The objective of this study was to examine the construct validity of our CAT Fatigue RA. Moreover, the comprehensive use of items of the item bank, measurement precision and the distribution of scores were investigated. These aspects provide specific information about interpretability, reliability and validity of the CAT Fatigue RA, which are important measurement properties for the evaluation of health-related patient-reported outcomes (HR-PRO) [27, 28].
Materials and Methods
Consecutive outpatients with RA from five hospitals in The Netherlands were recruited between the beginning of September and the beginning of December 2013 via the web system ROMA (Rheumatology Online Monitor Application). This system is currently used at the Arthritis Centre Twente and other hospitals of the Dutch Rheumatoid Arthritis Monitoring (DREAM) collaboration . Upon logging into the web system, patients with RA were invited to participate. Once they agreed, the patients were automatically led via the website to the questionnaires belonging to the study. We did not apply any exclusion criteria such as the presence of co-morbidity or a certain disease duration since it was intended to include a representative sample of outpatients with RA. The ethical committee of the University of Twente approved the study.
CAT Fatigue RA.
The multidimensional CAT Fatigue RA measures fatigue on three dimensions . The dimension ‘severity’ contains 13 items about severity, duration, and frequency. The dimension ‘impact’ consists of 169 items about the following topics: cognition/concentration, negative emotions/mood, energy, sleep/rest, body feeling, coping and consequences. The dimension ‘variability’ has 14 items about changes in fatigue and perceived causes. The level of fatigue is expressed in theta values. Theta values are the usual unity in IRT and CAT for the estimation of the construct under consideration, and values are expressed on a metric with a mean of zero and a standard deviation of 1 . Higher thetas indicate higher fatigue levels.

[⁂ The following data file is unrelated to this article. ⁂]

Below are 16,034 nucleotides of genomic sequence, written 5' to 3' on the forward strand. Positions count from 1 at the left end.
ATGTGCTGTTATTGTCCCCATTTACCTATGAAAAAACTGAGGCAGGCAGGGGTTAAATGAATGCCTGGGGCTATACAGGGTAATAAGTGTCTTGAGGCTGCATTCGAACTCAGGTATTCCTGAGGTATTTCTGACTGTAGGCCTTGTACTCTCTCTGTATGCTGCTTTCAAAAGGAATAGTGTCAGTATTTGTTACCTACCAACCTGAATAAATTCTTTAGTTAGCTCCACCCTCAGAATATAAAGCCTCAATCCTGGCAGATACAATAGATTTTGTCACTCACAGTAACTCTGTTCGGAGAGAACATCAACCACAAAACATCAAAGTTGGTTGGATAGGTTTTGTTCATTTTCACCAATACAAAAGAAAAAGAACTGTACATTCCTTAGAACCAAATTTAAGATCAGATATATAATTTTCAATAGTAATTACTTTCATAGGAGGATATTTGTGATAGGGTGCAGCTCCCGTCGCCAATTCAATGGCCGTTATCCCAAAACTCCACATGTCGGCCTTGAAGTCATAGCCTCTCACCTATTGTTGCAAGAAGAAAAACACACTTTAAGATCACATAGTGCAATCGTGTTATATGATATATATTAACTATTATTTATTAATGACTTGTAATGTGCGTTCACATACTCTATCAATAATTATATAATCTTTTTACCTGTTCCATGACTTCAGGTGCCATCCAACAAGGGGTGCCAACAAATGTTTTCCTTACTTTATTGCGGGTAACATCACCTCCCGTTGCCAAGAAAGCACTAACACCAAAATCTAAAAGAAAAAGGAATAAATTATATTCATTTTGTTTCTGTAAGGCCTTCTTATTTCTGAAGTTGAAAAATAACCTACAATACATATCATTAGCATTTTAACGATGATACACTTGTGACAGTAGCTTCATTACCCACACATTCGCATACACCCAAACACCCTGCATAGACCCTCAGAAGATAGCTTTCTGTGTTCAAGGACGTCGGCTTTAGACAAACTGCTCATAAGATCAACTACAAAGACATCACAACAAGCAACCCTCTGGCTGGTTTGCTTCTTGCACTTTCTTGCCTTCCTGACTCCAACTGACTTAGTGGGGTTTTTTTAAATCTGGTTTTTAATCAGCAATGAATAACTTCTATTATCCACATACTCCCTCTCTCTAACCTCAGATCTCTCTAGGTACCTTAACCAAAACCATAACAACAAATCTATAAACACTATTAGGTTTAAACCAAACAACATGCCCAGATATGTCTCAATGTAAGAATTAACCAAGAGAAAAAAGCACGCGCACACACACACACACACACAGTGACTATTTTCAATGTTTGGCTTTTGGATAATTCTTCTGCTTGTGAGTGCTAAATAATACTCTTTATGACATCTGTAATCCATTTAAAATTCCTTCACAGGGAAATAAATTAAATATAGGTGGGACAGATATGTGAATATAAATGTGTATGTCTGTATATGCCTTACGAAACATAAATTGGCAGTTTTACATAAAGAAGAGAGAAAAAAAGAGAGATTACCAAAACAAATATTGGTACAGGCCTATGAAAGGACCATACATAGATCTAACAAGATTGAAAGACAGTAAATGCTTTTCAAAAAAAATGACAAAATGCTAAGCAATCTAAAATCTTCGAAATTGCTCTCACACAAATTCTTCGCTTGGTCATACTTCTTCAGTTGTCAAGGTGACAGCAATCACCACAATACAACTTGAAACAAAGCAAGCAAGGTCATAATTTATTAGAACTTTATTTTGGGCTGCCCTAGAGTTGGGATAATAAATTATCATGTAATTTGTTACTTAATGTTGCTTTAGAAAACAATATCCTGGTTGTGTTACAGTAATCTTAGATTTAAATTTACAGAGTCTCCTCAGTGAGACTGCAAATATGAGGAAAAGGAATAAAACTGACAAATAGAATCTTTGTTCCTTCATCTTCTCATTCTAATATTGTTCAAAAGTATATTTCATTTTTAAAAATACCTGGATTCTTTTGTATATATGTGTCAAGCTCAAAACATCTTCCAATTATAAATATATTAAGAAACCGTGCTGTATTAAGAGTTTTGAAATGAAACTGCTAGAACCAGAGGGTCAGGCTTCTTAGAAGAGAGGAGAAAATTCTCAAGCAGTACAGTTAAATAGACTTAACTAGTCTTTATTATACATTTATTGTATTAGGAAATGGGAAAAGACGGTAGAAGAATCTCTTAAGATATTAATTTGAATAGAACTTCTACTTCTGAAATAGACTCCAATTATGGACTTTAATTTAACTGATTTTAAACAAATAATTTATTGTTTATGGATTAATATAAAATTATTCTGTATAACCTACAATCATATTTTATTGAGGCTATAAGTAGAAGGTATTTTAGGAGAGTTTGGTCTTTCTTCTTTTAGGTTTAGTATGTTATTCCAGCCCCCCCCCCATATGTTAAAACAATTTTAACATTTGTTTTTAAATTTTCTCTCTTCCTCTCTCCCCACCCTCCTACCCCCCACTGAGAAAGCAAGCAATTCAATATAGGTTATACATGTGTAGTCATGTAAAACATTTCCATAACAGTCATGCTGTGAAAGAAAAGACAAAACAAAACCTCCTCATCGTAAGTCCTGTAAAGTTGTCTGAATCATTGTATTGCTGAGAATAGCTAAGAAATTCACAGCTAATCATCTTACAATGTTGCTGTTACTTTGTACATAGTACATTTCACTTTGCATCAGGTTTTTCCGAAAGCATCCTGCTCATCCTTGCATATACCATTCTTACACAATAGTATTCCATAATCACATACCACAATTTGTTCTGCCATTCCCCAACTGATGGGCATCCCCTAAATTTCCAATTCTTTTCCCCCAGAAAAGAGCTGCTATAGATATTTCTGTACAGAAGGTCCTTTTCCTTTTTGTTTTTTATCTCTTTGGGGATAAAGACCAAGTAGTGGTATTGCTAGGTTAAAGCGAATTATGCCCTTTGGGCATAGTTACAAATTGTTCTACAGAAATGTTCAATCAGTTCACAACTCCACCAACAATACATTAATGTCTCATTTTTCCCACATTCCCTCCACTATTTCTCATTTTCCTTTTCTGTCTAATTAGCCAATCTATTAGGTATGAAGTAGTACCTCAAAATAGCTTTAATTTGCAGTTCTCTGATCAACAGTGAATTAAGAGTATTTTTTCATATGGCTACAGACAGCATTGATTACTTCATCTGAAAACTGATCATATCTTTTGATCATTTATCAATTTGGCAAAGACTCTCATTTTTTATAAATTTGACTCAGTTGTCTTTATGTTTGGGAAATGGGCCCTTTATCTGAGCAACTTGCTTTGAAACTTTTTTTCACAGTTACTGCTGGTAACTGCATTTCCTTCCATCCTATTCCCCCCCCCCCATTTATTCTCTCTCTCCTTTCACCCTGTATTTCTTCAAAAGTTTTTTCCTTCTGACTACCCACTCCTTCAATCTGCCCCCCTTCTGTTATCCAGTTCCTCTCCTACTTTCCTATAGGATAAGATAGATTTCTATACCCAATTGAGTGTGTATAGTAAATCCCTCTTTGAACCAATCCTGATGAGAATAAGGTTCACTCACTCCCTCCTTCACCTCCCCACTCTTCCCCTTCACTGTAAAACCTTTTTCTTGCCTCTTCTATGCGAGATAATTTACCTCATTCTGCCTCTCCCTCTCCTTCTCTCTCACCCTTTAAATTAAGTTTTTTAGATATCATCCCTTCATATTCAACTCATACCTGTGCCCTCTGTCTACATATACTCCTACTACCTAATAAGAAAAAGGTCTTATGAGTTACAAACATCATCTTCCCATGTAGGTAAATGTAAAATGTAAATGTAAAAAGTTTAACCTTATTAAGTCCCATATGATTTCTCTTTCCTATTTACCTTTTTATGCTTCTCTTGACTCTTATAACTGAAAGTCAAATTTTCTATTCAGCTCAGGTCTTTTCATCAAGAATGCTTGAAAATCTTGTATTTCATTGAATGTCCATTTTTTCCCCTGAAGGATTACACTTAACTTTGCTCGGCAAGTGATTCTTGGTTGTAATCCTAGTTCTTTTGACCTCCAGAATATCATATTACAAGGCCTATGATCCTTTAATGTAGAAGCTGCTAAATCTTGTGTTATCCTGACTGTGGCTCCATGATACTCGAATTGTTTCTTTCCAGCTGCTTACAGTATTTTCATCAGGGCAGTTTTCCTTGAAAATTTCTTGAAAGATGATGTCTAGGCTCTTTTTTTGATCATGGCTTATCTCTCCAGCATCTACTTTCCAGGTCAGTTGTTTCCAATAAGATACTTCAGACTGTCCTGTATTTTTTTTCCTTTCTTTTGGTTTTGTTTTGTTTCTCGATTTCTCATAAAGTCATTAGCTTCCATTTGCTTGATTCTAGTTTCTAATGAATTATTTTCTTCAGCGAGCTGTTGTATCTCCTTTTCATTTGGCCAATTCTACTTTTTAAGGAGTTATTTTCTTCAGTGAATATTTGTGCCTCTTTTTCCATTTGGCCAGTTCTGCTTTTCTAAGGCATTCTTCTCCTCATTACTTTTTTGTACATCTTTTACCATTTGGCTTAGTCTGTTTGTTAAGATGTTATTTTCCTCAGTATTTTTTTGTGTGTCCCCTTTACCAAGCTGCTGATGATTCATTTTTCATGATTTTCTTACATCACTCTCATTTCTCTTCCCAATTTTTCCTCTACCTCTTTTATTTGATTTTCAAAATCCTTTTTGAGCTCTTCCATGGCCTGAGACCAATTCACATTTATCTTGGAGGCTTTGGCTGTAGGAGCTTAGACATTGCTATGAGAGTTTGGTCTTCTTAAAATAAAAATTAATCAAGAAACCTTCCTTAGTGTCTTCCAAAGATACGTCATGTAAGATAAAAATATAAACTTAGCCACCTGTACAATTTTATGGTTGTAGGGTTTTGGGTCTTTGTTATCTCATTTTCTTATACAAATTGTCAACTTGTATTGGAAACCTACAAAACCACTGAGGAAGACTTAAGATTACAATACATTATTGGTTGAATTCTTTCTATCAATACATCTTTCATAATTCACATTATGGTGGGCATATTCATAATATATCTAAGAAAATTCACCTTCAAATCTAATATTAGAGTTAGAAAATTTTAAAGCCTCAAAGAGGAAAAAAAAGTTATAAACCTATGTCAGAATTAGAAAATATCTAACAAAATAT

The basis for the construction of the CAT Fatigue RA was the previously calibrated item bank . A between-items multidimensional IRT model was applied, whereby it was assumed that the item bank pertained to a limited number of correlated latent dimensions and that every item loaded in one dimension only. The algorithm of the CAT was based on research on multidimensional adaptive testing by Segall . Therefore, item selection follows Bayesian principles; that is, the item that has the greatest potential to reduce the statistical uncertainty about the fatigue level of the patient is selected from the potential items in the bank .
The CAT algorithm was implemented in ROMA. To determine start- and stopping-rules, simulations of the CAT administration were conducted with about 1000 virtual patients. The optimal measurement precision on the three fatigue dimensions was reached with the following characteristics: two random start items per dimension, at least five items per dimension, and a total number of 20 administered items in the CAT. To ensure that the transformation of the CAT algorithm to ROMA was correct, we conducted several test calculations and checked whether both algorithms provided the same fatigue estimates. The criterion of 100% conformity was reached.